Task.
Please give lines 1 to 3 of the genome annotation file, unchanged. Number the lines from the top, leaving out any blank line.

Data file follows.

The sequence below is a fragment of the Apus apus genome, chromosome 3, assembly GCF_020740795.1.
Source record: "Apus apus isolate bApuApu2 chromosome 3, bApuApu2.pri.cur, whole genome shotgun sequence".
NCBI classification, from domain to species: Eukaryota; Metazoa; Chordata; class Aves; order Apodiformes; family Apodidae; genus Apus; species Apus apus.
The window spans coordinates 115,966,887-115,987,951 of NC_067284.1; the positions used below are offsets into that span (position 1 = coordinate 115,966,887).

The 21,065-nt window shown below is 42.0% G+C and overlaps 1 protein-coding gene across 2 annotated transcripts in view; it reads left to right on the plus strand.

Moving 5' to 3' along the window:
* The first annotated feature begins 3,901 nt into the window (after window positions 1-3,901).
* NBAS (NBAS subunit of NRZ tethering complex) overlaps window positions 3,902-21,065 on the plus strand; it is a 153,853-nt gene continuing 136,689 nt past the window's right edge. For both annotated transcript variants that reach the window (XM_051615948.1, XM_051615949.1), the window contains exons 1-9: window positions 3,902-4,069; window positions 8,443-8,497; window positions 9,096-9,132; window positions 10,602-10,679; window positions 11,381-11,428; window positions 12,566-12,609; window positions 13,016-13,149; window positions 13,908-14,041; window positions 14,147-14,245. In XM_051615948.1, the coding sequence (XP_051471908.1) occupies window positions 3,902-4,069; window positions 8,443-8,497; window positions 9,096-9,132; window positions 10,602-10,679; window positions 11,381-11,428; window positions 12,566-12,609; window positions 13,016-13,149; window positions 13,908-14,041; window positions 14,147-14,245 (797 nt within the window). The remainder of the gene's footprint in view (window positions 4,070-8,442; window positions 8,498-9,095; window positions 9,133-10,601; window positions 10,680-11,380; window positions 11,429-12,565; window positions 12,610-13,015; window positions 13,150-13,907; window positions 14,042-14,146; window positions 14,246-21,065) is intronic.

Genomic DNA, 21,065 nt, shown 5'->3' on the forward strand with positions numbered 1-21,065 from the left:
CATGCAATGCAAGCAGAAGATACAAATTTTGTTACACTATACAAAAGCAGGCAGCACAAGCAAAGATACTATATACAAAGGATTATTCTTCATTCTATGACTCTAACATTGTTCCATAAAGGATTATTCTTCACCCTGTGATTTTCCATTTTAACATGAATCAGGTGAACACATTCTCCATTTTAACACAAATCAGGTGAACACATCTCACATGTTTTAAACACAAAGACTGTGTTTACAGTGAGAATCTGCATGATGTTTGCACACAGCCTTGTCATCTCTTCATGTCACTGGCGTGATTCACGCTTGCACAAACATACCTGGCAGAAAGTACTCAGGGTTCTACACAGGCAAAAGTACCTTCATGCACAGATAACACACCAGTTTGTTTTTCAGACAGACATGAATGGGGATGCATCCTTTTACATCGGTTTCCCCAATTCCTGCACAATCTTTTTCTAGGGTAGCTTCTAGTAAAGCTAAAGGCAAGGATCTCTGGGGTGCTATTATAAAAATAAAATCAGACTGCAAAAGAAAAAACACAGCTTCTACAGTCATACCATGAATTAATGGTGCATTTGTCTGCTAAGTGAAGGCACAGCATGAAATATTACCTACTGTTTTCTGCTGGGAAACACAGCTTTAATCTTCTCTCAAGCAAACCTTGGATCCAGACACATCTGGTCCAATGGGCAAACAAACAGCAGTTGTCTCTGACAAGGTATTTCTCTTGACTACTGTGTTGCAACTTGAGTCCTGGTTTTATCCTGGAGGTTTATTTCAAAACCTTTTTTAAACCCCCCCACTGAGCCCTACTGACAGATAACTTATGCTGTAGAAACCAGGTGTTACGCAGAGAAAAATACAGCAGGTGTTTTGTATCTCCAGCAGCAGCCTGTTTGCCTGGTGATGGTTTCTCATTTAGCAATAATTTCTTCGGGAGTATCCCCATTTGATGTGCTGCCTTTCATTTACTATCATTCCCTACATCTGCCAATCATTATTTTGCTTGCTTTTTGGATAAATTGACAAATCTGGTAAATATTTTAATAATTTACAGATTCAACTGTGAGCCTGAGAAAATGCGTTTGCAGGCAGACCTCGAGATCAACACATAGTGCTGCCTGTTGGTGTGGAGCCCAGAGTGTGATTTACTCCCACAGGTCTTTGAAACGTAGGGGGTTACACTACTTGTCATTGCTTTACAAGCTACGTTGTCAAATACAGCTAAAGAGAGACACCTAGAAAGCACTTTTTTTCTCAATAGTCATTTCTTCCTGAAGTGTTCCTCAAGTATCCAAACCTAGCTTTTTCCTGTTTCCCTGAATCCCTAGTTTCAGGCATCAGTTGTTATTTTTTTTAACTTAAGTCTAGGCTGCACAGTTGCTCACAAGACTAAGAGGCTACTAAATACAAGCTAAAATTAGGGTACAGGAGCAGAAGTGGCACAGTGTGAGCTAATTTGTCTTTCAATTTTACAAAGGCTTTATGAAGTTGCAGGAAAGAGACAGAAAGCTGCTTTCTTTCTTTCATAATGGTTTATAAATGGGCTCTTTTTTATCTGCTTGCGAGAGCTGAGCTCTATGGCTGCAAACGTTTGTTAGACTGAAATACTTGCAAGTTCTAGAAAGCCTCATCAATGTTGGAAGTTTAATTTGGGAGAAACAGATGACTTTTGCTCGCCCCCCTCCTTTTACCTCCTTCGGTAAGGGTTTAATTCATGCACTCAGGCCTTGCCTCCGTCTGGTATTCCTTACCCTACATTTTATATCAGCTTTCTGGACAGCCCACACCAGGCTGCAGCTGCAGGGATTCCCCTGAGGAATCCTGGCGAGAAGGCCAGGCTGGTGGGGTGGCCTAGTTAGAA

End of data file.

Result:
The sequence below is a fragment of the Apus apus genome, chromosome 3, assembly GCF_020740795.1.
Source record: "Apus apus isolate bApuApu2 chromosome 3, bApuApu2.pri.cur, whole genome shotgun sequence".
NCBI classification, from domain to species: Eukaryota; Metazoa; Chordata; class Aves; order Apodiformes; family Apodidae; genus Apus; species Apus apus.